The partial couplings that we have analyzed here also include internal–external coupling, and internal motions of ubiquitin showed trends that were consistent with our earlier study (Supporting Information Fig. S4).[10] For example, we observed that the flexibility in the OV region of ubiquitin is higher than the non-OV region. This indicates that flexibility and promiscuity of residue sites in the multiligand interface are correlated even in the case of the internal–external coupling. We already indicated that internal–external coupling modes are slower than internal–internal coupling modes (Fig. 7). Therefore, correlation between the flexibility and the promiscuity is also observed in longer timescale. This is consistent with an earlier NMR residual dipolar coupling experiment that showed similar correlation in millisecond timescale.[39]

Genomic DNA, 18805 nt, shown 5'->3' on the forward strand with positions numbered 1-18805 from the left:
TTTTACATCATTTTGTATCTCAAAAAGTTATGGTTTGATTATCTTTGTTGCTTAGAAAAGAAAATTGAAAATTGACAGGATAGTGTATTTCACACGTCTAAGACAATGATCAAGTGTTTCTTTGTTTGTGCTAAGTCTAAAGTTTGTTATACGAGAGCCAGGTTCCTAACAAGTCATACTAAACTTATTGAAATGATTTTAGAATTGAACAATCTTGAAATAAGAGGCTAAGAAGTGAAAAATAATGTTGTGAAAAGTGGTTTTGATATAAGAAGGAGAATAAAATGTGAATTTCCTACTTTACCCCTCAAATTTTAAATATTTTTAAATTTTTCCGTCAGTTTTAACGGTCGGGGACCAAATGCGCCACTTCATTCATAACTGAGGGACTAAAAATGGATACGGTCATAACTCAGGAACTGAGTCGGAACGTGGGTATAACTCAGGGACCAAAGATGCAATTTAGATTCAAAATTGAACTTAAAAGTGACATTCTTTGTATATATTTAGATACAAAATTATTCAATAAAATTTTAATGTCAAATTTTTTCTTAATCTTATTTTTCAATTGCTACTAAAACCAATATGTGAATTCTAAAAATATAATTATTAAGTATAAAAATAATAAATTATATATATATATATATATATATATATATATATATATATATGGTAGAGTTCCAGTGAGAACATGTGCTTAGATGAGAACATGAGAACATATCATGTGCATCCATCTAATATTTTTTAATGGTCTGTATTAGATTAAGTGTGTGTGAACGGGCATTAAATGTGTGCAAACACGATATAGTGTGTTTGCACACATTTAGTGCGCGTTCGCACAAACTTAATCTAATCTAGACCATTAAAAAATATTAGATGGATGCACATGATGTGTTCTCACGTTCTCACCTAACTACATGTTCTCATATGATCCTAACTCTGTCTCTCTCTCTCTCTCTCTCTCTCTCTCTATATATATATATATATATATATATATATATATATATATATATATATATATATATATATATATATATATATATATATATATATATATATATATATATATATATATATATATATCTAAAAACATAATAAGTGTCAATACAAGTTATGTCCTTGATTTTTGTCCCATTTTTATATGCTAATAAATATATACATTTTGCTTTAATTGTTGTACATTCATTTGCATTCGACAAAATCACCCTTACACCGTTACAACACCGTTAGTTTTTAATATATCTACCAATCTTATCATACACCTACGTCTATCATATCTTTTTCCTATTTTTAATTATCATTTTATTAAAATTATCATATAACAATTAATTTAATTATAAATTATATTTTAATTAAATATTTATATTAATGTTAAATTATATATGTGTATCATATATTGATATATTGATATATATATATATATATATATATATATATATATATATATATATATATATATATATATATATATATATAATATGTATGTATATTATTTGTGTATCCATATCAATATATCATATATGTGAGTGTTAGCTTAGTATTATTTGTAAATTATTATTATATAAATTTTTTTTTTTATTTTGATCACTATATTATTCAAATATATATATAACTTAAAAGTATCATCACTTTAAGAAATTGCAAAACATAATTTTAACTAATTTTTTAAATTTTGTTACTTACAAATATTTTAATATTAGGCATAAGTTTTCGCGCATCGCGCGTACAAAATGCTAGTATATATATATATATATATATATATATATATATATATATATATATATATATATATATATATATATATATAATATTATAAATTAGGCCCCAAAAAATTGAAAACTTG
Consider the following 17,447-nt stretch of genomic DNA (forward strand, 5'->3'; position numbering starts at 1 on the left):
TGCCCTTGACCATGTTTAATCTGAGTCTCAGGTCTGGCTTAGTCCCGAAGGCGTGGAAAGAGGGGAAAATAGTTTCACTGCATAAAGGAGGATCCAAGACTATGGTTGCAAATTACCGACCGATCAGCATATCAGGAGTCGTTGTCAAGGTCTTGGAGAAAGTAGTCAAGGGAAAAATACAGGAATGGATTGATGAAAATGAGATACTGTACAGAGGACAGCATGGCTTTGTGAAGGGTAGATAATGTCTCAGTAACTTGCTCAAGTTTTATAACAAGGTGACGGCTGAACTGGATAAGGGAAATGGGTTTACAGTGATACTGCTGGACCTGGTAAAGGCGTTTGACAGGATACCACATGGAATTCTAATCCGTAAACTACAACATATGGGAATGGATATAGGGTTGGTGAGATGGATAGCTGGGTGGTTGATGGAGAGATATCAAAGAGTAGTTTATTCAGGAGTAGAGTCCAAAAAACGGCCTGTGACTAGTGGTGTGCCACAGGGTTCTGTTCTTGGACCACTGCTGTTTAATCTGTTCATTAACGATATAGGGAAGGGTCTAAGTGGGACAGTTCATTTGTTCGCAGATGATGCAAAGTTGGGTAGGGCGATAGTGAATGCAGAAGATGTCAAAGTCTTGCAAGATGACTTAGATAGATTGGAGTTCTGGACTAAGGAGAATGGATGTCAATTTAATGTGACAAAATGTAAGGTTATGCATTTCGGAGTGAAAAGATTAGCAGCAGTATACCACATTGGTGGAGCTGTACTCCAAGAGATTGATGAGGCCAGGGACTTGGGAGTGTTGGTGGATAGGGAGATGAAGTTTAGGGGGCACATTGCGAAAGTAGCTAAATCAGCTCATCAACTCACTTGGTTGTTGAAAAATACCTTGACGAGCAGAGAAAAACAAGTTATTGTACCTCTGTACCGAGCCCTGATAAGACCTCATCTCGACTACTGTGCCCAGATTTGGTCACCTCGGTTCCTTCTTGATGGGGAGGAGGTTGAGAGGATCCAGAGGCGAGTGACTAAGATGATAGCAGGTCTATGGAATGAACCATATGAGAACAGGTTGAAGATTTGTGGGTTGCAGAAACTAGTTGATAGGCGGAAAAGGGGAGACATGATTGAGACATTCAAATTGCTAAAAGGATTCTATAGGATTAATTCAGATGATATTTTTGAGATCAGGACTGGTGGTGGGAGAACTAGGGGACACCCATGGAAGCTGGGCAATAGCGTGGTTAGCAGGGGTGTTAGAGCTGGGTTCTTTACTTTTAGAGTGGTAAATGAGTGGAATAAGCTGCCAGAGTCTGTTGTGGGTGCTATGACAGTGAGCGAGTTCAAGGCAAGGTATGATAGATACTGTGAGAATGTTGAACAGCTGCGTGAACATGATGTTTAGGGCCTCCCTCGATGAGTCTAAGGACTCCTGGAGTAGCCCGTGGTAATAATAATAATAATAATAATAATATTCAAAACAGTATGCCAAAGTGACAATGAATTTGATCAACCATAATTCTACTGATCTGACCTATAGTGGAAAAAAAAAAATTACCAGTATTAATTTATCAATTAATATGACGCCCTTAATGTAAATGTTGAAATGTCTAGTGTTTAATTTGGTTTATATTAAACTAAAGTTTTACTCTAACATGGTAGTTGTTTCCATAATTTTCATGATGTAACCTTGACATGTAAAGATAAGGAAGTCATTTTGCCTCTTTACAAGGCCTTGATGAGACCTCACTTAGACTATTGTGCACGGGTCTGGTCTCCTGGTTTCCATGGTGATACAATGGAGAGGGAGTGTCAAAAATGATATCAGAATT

The dynamic aspects of multispecificity of ubiquitin were analyzed by decoupling of external and internal motions from the ligand-coupled motions. It was shown that the external motions of the interacting subunits dominated the ligand-coupled motion. We observed that the external motions of ubiquitin correlated well with the shape of the ligand and the complex in longer timescale. We have shown that due to change in orientations of the ligands the rotational axes of ubiquitin also change. However, on average such rotations follow rigid-body dynamics of unbound ubiquitin. Moreover, we showed that the atomic vibrations of ubiquitin might help recognize different orientations of the ligands. We emphasize that the current study mainly aims to answer how the dynamics and multispecificity are correlated. Nevertheless, we obtained a few dynamic characteristics that may contribute to the multispecificity. In summary, overall shapes of the interacting subunits were shown to be a major dynamic determinant of ligand specificity of ubiquitin.